What's Not To Love?
Conductor Thomas Crawford and the American Classical Orchestra (photo by William Neumann)
HAYDN FANS REJOICE! Next week, on Tuesday, February 23, the American Classical Orchestra will present a semi-staged version of Haydn’s rarely-heard L’isola disabitata at Alice Tully Hall, directed by Cynthia Edwards. The concert will be conducted by Thomas Crawford, who says this opera contains “fabulous arias on a par with Mozart's.” The orchestration is superior to Mozart's, he continues, and “a libretto by the leading 18th-century opera story teller [Metastasio], and a fairy tale ending. As I prepare the score for this almost-never heard music, I find myself asking ‘What's not to love?'”
We wanted to know more, and Maestro Crawford was kind enough to find some time for us.
CLASSICAL TV: Can you tell us a bit about your choice of L’isola disabitata—why you wanted to do it now and what, in general, makes the opera so interesting to you?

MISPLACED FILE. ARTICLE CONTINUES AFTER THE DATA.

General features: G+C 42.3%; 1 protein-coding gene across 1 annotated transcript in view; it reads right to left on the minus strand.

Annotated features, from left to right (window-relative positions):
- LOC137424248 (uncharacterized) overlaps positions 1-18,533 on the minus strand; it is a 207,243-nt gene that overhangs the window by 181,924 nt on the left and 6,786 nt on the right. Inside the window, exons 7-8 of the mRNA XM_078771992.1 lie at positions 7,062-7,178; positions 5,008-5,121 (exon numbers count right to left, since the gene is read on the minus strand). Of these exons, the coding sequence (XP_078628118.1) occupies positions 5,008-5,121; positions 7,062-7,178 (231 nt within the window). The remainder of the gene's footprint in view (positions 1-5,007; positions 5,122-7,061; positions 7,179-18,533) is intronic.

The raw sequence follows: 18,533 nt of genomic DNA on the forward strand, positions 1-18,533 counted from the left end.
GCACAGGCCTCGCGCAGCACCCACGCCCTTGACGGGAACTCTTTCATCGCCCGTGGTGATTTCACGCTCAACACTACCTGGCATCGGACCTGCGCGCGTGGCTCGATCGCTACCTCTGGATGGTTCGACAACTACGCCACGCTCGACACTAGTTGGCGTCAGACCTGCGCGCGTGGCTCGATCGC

THOMAS CRAWFORD: I performed this opera early in my career and found it to be full of surprises. I knew that Haydn wrote many operas and I knew that they are virtually unknown today. It took a lot of effort even to acquire adequate performance scores, and I approached the whole project as an experiment with my audience and musicians. It turned out to be a huge success with all. People were taken aback by the quality of the arias.... all fully on a par with the best of the Mozart arias.... the impeccable orchestral writing by Haydn the master symphonist, the straightforward plot by the most famous of 18th century librettists, the major instrumental solos that emerge from the texture with equal footing alongside the vocal solos, the rousing quartet finale that stands among the greatest Mozart ones, and the fully symphonic overture. My first performance was with modern instruments and average singers. Today, we can present it with the idiomatic period instruments and young professional singers with significant early careers.